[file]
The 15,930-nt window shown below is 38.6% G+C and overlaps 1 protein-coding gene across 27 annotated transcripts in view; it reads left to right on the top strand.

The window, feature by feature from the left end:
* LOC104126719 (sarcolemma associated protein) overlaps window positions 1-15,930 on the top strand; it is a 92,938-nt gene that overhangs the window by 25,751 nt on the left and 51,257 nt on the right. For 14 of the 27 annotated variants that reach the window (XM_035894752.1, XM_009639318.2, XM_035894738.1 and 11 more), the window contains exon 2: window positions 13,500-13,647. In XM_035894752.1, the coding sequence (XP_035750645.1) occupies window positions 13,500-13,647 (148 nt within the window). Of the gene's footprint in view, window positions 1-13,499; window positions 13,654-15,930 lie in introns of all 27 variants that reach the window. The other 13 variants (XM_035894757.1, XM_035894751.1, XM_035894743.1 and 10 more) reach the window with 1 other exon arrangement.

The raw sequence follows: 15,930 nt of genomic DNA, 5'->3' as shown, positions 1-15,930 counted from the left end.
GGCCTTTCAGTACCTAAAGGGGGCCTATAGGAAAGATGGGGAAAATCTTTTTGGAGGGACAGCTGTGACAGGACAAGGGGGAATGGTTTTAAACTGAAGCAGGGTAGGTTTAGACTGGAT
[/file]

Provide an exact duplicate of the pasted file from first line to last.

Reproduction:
The 15,930-nt window shown below is 38.6% G+C and overlaps 1 protein-coding gene across 27 annotated transcripts in view; it reads left to right on the top strand.

The window, feature by feature from the left end:
* LOC104126719 (sarcolemma associated protein) overlaps window positions 1-15,930 on the top strand; it is a 92,938-nt gene that overhangs the window by 25,751 nt on the left and 51,257 nt on the right. For 14 of the 27 annotated variants that reach the window (XM_035894752.1, XM_009639318.2, XM_035894738.1 and 11 more), the window contains exon 2: window positions 13,500-13,647. In XM_035894752.1, the coding sequence (XP_035750645.1) occupies window positions 13,500-13,647 (148 nt within the window). Of the gene's footprint in view, window positions 1-13,499; window positions 13,654-15,930 lie in introns of all 27 variants that reach the window. The other 13 variants (XM_035894757.1, XM_035894751.1, XM_035894743.1 and 10 more) reach the window with 1 other exon arrangement.

The raw sequence follows: 15,930 nt of genomic DNA, 5'->3' as shown, positions 1-15,930 counted from the left end.
GGCCTTTCAGTACCTAAAGGGGGCCTATAGGAAAGATGGGGAAAATCTTTTTGGAGGGACAGCTGTGACAGGACAAGGGGGAATGGTTTTAAACTGAAGCAGGGTAGGTTTAGACTGGAT